Oklahoma senior Andrew Howe looking strong again

By Craig Sesker USA Wrestling | Dec. 12, 2013, 2:26 p.m. (ET)

Oklahoma’s Andrew Howe owns wins this season over wrestlers who finished first, second and third at the 2013 NCAA tournament. Photos by Tony Rotundo, WrestlersAreWarriors.com

It’s been quite a journey for Andrew Howe.

Since he started his collegiate career at Wisconsin in the fall of 2008, Howe has placed second, first and third at the NCAA Championships while winning three Big Ten titles.

He’s finished second twice at the U.S. World Team Trials and second at the U.S. Olympic Trials. He's also won a Junior World bronze medal.

But for Howe, now ranked No. 1 nationally at 174 pounds for the Oklahoma Sooners, there are still plenty of lofty goals he is pursuing.

Howe has charged out to a strong start in his senior season. He already has defeated returning NCAA champion Chris Perry of Oklahoma State, 2013 runner-up Matt Brown of Penn State and returning third-place finisher Robert Kokesh of Nebraska.

Not bad for a guy who has battled significant injuries and hadn’t competed collegiately before this season since March 2011.

“It really wasn’t too strange or different for me,” Howe said of his return to the college mats. “I felt like I was right back in place once I got out there. It feels good to be wrestling folkstyle again.”

Howe took an Olympic redshirt in 2012 and battled eventual Olympic gold medalist Jordan Burroughs tough in the first match of their best-of-3 finals series at the Olympic Trials.

Burroughs earned a hard-fought, 4-2, 1-2, 1-0 win over Howe in the first freestyle bout. Howe injured his knee late in the match and had to default the next bout.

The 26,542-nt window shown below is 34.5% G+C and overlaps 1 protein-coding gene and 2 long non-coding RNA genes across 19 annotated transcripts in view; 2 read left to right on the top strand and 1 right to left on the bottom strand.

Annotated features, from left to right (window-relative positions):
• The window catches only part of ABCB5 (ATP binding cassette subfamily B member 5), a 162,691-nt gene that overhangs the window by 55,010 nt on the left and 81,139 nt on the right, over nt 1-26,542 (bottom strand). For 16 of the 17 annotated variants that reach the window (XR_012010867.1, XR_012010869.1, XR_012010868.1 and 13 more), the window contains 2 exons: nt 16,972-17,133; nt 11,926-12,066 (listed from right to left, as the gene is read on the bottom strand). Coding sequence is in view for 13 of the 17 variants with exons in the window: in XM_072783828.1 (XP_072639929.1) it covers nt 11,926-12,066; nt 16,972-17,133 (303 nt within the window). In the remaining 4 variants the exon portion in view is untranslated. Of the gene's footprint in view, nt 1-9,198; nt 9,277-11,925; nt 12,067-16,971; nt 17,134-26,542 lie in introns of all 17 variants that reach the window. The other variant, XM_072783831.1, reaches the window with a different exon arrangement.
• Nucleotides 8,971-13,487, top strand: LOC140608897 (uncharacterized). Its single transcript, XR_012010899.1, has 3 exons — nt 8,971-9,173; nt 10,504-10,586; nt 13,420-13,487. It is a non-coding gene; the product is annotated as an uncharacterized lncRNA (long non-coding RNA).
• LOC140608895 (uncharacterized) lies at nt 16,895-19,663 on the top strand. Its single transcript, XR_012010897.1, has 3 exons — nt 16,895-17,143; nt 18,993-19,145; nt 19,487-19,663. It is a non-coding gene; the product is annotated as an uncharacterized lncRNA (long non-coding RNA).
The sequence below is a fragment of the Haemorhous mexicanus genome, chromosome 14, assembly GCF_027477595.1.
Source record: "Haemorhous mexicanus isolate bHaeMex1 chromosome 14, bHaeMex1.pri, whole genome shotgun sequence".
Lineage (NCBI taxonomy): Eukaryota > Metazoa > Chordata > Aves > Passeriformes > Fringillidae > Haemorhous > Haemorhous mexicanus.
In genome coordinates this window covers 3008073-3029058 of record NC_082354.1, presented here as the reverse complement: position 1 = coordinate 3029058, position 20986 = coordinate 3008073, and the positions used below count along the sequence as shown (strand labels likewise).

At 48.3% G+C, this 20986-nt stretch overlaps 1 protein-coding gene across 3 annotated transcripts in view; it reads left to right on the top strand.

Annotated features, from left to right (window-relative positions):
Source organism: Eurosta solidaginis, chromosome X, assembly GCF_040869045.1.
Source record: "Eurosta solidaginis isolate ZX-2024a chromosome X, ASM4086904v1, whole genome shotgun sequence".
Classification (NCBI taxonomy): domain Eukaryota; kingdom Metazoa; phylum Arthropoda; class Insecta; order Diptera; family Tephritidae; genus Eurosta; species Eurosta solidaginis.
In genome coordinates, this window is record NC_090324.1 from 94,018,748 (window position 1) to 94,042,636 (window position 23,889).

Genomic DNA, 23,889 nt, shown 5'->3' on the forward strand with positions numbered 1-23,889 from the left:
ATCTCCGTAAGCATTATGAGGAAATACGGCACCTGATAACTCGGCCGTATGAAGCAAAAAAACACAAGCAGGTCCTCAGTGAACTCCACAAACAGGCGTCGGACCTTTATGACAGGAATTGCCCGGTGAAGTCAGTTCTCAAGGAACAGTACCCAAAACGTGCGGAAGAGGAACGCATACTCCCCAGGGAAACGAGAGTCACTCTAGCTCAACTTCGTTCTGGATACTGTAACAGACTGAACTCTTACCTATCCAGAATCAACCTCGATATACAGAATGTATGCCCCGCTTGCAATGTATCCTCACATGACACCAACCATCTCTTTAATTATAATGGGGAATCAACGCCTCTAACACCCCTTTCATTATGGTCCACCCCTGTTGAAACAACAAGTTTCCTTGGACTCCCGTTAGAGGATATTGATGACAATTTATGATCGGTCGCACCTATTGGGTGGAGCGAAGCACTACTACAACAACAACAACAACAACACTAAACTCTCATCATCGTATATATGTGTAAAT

Howe transferred to Oklahoma and took a redshirt during the 2012-13 season while rehabbing his injured knee.

Howe returned to the mat this past spring, winning a University Nationals title before placing fourth at the U.S. Senior World Team Trials at 74 kg/163 lbs.

Howe is part of a powerful Oklahoma team that is ranked No. 4 in the nation. The Sooners knocked off then-No. 3 Oklahoma State in the Bedlam dual in Norman, and followed by winning the team title this past weekend at the Cliff Keen Invitational in Las Vegas.

Howe is joined in the Oklahoma lineup by Travis Rutt, another transfer from Wisconsin. Rutt is ranked No. 2 nationally at 197 pounds. OU assistant coach Jared Frayer previously coached Howe and Rutt at Wisconsin.

Frayer, a 2012 Olympian, also is one of Howe’s workout partners.

“Everything’s been great at Oklahoma – it’s been really good,” Howe said. “It really helps having Jared Frayer and Travis Rutt down here. Those are two guys I have a long relationship with. It’s made the transition pretty seamless.”

Like Howe, Rutt also has bumped up a weight class this season.

“Travis is definitely on a roll right now,” Howe said. “He’s beaten some good guys. Hopefully, he keeps improving and gets on top of the podium in March.”

The Bedlam win over perennial power and in-state rival Oklahoma State provided an early springboard for Oklahoma.

“It was awesome,” Howe said. “It was a really exciting dual and a really exciting atmosphere. It makes it more fun when it’s a rivalry dual like that.”

Howe downed Perry 4-2 in the featured bout between NCAA champions.

“I think it’s important to have a chance to see the best people at the weight,” he said. “It definitely helps wrestling some of the top guys early in the season.”

The 24-year-old Howe isn’t the only NCAA champion on the OU roster. Oklahoma’s Kendric Maple won an NCAA title last season at 141 before bumping up to 149 this season.